Doctor of Leadership in Global Perspectives: Crafting Ministry in an Interconnected World

Isolation: God’s Plan

Written by: on March 3, 2017

One early morning I was sitting with a pastor friend enjoying a cup of coffee.  I was pastoring in a metro area, and he pastored in a small rural town.  For some reason, he must have thought that pastoring in a city was the pinnacle of success.  I remember him asking me or rather telling me, “Jason, you have had a charmed life in ministry.  I bet you have rarely struggled.”  I was absolutely shocked, and I thought this guy was my friend.  He was in my wedding.  I went on to explain my “dark night of the soul” moments to him.  I explained my failures and that I quit ministry at one time in my life and dug ditches.  I went into vivid detail of the pain, the struggles, the heartache and the loneliness that I walked through in ministry that brought me closer to God and gave me a vision for the future.  Little did I realize that back then I was describing Shelly Trebesch’s book Isolation: A Place of Transformation in the Life of a Leader.

               Trebesch does a marvelous job that all of us go through if we are in ministry long enough.  She describes the process as a stripping process, a wrestling process, and a time of new vision.  Trebesch masterfully uses the Word of God to prove her point as she examines the lives of Paul and Jesus and their periods of isolation.

While I do feel that isolation is necessary for the leader, I do not think it should be something that is negative.  Tresbesch tells us, “More than 90% of leaders will face one or more important isolation times in their lives.  Most do not negotiate these times very well.  Knowing about them and what God can accomplish in them can be a great help to a leader who faces isolation (Appendix A).”  While I do agree with Tresbesch, it seems that many times leaders do not do well with isolation because it catches them by surprise.  I do wonder if isolation needs to catch by surprise to be effective.  Rather can we plan periods of isolation in our lives, much like Jesus, and achieve the same results? Would this be healthier for the leader.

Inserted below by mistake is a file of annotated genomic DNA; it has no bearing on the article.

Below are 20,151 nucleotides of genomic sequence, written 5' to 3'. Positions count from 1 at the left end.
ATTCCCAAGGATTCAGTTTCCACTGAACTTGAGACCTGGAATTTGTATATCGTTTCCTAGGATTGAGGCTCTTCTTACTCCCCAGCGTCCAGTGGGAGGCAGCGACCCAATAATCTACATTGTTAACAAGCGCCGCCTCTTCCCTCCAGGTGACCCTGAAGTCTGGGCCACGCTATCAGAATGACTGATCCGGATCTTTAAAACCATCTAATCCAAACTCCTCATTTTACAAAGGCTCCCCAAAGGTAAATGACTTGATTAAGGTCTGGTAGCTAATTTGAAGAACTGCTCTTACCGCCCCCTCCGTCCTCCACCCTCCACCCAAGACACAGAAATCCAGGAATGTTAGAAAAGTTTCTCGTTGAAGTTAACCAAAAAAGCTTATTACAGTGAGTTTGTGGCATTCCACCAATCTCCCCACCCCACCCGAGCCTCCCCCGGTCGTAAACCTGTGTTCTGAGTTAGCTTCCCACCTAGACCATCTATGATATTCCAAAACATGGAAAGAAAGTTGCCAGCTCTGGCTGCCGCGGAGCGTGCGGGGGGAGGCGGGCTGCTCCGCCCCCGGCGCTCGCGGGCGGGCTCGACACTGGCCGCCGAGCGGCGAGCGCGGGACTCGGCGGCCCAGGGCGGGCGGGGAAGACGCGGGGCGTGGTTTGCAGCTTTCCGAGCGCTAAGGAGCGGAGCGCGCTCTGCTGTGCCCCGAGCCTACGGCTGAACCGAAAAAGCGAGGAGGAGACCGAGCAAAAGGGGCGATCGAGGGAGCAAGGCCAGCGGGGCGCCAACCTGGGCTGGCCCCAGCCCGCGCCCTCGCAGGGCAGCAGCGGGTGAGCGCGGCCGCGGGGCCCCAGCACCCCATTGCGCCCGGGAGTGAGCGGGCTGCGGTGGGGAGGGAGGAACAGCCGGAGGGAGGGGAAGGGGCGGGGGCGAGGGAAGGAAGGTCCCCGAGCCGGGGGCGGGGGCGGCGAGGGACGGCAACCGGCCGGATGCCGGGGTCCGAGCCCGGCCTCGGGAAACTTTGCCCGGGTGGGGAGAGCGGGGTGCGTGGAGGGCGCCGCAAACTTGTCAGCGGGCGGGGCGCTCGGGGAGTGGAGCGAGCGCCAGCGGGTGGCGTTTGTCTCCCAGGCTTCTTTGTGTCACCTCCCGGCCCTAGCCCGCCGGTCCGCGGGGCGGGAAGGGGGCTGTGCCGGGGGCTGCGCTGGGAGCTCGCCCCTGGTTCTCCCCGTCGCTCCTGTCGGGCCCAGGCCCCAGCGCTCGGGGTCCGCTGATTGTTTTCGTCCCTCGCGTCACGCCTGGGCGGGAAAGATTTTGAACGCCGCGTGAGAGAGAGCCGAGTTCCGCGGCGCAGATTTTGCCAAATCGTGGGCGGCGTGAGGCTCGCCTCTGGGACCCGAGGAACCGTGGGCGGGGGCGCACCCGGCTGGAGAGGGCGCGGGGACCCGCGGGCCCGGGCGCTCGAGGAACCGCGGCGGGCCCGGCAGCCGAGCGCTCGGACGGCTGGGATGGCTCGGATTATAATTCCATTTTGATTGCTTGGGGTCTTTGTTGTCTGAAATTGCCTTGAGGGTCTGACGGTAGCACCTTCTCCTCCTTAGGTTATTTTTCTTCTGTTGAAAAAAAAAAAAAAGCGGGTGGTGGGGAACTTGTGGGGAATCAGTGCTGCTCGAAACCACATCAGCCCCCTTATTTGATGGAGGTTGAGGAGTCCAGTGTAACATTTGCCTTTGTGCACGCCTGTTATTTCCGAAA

Most people do not plan wildernesses, but perhaps connecting Trebesch with Cal Newport’s ideas can be effective.  As a reminder, Newport believed in order to get our best work done we have to unplug ourselves from the world for selected periods of time.  In other words, Newport discusses a planned isolation in order to achieve results.  Instead of letting an event, tragedy, or struggle (which is what happens with many leaders) move us to isolation, maybe we should willingly lean into annually.

As I have connected the dots between Trebesch and Newport, I have begun to explore ways where and when I can force myself into isolation.  I truly believe that if I do this, then perhaps I can avoid the pain of being forced into isolation.  If I structure my life much like Jesus, then I can possibly be more effective for a longer period of time.  After all, that is the goal.

About the Author

Jason Kennedy

I am a pastor of a thriving church in Grapevine, Texas. With two little girls (5,8), and a wife that is a medical doctor (family practice), life is non-stop.

10 responses to “Isolation: God’s Plan”

  1. Nice Jason. Sabbath as another form of temporary voluntary isolation?
    My only issue of the link between Newport and Trebesch is Newport is all about productivity. For leaders in the church, I think it is more about interior formation and freedom than outward productivity. I do see how Newport can inform how we as leaders can explore ways to voluntarily isolate. What’s working for you so far?

  2. Jason Kennedy says: